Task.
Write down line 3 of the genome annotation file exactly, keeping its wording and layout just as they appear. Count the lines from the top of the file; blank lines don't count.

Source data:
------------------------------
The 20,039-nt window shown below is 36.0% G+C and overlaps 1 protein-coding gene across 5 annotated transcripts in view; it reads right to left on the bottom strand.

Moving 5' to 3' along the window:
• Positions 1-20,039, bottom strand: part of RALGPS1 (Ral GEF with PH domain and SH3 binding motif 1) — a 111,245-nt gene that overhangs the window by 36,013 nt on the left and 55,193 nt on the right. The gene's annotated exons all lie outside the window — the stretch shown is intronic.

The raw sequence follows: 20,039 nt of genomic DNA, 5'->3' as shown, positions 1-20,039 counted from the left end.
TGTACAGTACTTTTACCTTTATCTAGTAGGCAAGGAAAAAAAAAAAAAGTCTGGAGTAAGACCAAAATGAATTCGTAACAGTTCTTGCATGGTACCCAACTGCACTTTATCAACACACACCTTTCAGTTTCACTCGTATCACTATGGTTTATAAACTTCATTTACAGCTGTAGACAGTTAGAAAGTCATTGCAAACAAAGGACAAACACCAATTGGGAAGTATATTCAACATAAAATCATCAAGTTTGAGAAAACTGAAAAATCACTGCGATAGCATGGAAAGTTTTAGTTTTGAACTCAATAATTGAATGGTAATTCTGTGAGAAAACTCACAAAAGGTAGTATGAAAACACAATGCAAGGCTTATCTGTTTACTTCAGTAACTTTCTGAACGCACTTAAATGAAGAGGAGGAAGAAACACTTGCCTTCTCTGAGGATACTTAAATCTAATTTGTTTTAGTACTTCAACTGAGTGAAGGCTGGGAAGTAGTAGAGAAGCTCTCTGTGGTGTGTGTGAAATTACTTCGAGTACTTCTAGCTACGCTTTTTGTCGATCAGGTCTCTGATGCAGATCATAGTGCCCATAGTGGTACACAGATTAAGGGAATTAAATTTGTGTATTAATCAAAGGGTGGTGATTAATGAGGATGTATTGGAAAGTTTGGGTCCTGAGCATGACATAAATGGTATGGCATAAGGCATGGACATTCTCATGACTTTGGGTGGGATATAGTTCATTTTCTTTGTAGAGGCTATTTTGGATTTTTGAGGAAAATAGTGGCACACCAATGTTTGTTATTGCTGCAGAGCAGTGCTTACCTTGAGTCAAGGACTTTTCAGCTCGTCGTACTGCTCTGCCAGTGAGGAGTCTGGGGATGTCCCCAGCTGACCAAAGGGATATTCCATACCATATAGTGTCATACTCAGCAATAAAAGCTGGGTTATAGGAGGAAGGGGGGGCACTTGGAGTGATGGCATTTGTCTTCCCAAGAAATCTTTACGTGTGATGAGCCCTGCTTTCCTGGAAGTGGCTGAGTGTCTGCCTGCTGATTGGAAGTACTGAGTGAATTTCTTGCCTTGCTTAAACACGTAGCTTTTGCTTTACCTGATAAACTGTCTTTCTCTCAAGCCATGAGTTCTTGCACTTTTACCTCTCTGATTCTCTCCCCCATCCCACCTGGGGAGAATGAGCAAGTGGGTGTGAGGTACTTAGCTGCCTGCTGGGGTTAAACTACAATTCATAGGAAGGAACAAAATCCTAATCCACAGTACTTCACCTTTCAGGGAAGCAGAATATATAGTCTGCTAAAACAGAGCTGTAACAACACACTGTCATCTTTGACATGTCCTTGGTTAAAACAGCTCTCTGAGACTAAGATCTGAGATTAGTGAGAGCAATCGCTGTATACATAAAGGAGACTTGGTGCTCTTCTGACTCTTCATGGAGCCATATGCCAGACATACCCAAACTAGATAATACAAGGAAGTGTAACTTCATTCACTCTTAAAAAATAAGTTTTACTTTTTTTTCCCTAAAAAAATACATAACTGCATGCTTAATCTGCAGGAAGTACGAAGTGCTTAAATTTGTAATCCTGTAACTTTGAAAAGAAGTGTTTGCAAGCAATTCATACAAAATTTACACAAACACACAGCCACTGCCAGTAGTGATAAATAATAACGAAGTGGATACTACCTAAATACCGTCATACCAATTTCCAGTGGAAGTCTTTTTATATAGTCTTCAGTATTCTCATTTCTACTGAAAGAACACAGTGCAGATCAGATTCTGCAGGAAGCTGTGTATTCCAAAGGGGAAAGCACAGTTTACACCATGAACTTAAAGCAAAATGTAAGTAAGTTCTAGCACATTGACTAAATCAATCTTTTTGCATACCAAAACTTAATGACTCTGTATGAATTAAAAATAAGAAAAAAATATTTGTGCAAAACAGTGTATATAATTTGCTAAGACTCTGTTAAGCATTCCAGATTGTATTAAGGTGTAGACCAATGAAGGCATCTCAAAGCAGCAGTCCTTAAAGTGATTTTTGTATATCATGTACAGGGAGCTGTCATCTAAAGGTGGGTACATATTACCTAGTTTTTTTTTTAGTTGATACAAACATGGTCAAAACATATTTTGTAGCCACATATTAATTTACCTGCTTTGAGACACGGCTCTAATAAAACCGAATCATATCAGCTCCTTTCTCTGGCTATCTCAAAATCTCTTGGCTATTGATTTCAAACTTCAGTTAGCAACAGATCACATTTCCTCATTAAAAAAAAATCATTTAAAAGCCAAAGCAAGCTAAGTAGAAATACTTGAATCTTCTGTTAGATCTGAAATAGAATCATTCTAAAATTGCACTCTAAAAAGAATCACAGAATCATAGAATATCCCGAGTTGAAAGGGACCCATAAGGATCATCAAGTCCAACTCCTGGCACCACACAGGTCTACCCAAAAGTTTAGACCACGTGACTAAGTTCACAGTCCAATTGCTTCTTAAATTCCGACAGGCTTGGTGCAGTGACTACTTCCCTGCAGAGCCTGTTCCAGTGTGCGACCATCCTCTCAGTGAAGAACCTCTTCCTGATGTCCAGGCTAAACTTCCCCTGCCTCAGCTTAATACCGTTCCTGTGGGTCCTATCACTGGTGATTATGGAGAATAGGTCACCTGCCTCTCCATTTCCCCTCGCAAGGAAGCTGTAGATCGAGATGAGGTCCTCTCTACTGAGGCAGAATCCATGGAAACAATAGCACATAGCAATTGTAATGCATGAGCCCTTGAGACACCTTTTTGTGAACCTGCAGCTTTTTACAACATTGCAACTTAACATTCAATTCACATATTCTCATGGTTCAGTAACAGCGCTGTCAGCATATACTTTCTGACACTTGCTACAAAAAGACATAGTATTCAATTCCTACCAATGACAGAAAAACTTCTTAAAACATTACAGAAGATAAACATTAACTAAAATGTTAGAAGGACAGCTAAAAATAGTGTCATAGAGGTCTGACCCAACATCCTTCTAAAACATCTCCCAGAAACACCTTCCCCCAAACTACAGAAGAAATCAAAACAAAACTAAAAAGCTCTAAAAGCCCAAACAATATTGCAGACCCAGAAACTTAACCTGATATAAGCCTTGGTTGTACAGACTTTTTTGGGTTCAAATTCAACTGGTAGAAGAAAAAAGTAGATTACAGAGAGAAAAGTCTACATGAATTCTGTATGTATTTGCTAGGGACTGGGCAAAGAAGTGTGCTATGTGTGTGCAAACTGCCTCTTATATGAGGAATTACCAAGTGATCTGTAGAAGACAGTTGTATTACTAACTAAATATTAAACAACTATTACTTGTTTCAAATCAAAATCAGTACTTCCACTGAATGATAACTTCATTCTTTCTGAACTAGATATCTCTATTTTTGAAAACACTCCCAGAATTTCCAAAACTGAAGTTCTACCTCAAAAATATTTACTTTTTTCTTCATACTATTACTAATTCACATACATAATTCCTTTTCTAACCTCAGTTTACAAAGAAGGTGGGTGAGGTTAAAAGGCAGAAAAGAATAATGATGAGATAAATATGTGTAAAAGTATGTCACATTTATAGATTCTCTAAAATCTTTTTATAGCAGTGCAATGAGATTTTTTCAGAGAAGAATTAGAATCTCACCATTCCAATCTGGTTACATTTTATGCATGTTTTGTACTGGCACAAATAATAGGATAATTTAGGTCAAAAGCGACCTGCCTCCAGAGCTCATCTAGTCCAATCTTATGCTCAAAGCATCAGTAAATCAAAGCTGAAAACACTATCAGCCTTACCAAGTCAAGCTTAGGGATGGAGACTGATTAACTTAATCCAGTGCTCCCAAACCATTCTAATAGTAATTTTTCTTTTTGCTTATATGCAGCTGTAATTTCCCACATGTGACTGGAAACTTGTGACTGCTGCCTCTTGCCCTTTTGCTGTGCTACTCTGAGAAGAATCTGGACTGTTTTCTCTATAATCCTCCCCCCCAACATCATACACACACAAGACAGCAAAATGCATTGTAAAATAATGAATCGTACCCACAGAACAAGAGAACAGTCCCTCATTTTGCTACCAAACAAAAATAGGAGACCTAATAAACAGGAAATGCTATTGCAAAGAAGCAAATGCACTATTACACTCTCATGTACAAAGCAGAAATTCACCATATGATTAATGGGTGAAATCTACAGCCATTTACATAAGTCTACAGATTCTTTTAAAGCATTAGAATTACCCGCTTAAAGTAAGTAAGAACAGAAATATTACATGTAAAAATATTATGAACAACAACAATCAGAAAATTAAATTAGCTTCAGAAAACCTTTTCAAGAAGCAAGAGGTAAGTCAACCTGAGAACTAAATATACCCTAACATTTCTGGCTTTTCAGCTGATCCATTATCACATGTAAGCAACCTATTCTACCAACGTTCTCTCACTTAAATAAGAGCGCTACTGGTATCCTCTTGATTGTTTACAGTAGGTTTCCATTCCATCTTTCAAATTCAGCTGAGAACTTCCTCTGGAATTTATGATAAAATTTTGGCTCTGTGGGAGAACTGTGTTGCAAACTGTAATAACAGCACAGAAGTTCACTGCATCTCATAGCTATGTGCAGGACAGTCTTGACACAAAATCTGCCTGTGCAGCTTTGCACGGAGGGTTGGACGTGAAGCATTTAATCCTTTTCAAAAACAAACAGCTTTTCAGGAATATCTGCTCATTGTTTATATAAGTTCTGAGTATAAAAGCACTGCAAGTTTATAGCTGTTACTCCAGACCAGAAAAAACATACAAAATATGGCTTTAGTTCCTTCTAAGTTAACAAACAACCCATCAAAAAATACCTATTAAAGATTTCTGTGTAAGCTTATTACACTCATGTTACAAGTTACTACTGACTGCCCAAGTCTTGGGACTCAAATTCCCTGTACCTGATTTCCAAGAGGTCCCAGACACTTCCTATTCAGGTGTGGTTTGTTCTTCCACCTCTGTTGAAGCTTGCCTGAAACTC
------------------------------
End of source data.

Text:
• Positions 1-20,039, bottom strand: part of RALGPS1 (Ral GEF with PH domain and SH3 binding motif 1) — a 111,245-nt gene that overhangs the window by 36,013 nt on the left and 55,193 nt on the right. The gene's annotated exons all lie outside the window — the stretch shown is intronic.